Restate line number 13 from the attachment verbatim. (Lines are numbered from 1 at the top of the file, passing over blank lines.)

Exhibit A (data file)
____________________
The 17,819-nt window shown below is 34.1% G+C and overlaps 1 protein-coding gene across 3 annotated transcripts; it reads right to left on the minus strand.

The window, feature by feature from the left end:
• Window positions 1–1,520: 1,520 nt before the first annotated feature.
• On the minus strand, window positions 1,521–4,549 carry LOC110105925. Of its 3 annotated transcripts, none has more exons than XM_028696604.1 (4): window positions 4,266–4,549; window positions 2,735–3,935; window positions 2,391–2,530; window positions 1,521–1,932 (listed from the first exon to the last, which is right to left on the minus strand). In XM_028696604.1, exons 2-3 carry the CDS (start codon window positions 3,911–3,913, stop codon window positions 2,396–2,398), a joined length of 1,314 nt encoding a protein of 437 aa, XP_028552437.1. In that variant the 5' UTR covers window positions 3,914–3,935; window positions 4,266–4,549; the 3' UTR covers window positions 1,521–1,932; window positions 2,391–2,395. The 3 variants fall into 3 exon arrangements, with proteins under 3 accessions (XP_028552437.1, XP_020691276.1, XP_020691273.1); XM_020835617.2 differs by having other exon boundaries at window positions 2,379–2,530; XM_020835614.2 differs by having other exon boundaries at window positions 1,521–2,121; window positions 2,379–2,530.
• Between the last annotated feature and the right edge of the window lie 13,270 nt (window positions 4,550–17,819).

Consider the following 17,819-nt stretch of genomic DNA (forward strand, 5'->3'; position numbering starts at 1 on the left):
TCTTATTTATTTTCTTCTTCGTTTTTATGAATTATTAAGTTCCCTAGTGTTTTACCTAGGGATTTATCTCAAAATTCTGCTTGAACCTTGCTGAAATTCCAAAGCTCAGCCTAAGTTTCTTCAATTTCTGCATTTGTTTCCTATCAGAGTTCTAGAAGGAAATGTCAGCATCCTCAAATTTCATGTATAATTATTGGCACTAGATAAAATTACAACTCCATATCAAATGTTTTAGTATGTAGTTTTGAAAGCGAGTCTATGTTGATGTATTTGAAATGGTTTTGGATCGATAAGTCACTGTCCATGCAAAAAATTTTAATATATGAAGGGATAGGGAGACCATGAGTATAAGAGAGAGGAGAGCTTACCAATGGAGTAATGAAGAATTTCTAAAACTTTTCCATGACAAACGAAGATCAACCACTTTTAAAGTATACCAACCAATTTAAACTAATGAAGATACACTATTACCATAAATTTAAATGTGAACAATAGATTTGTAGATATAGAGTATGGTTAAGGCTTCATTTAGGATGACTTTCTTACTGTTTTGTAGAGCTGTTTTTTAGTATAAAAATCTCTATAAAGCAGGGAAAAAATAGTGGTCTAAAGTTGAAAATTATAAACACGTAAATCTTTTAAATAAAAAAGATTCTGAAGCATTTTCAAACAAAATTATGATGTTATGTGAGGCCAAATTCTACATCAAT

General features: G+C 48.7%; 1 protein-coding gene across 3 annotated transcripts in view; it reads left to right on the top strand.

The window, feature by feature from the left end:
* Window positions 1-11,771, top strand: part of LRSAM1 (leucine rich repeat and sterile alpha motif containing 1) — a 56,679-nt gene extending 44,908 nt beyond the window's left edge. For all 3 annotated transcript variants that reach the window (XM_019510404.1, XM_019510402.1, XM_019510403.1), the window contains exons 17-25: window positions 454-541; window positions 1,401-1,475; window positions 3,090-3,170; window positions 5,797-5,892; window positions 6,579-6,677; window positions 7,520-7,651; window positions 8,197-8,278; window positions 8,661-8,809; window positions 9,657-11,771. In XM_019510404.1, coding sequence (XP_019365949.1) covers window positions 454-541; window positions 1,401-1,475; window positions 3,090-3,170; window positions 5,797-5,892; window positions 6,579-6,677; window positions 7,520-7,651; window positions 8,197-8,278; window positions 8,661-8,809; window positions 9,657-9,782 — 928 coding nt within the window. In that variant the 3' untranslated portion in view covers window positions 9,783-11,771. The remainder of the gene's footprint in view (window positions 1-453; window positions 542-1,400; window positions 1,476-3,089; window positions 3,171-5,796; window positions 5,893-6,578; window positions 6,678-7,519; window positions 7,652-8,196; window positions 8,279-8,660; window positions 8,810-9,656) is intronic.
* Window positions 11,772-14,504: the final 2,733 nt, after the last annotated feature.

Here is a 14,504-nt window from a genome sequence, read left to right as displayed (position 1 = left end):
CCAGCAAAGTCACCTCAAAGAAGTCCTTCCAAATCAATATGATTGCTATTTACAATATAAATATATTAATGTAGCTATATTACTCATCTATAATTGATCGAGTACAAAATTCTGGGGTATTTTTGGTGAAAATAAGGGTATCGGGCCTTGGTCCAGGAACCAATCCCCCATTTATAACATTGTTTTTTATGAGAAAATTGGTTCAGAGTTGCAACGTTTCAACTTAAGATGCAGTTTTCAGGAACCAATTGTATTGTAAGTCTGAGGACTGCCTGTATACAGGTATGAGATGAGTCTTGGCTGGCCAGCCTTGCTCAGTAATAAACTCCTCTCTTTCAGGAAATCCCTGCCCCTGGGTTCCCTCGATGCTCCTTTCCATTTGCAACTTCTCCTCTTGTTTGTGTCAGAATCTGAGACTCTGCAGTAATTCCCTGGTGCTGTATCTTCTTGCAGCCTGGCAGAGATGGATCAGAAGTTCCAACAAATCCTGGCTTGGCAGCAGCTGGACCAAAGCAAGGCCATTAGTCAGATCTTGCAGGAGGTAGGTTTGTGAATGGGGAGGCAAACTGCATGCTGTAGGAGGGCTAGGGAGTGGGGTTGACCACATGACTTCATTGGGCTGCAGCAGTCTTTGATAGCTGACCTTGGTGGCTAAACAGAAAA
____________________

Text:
CCAGCAAAGTCACCTCAAAGAAGTCCTTCCAAATCAATATGATTGCTATTTACAATATAAATATATTAATGTAGCTATATTACTCATCTATAATTGATCGAGTACAAAATTCTGGGGTATTTTTGGTGAAAATAAGGGTATCGGGCCTTGGTCCAGGAACCAATCCCCCATTTATAACATTGTTTTTTATGAGAAAATTGGTTCAGAGTTGCAACGTTTCAACTTAAGATGCAGTTTTCAGGAACCAATTGTATTGTAAGTCTGAGGACTGCCTGTATACAGGTATGAGATGAGTCTTGGCTGGCCAGCCTTGCTCAGTAATAAACTCCTCTCTTTCAGGAAATCCCTGCCCCTGGGTTCCCTCGATGCTCCTTTCCATTTGCAACTTCTCCTCTTGTTTGTGTCAGAATCTGAGACTCTGCAGTAATTCCCTGGTGCTGTATCTTCTTGCAGCCTGGCAGAGATGGATCAGAAGTTCCAACAAATCCTGGCTTGGCAGCAGCTGGACCAAAGCAAGGCCATTAGTCAGATCTTGCAGGAGGTAGGTTTGTGAATGGGGAGGCAAACTGCATGCTGTAGGAGGGCTAGGGAGTGGGGTTGACCACATGACTTCATTGGGCTGCAGCAGTCTTTGATAGCTGACCTTGGTGGCTAAACAGAAAA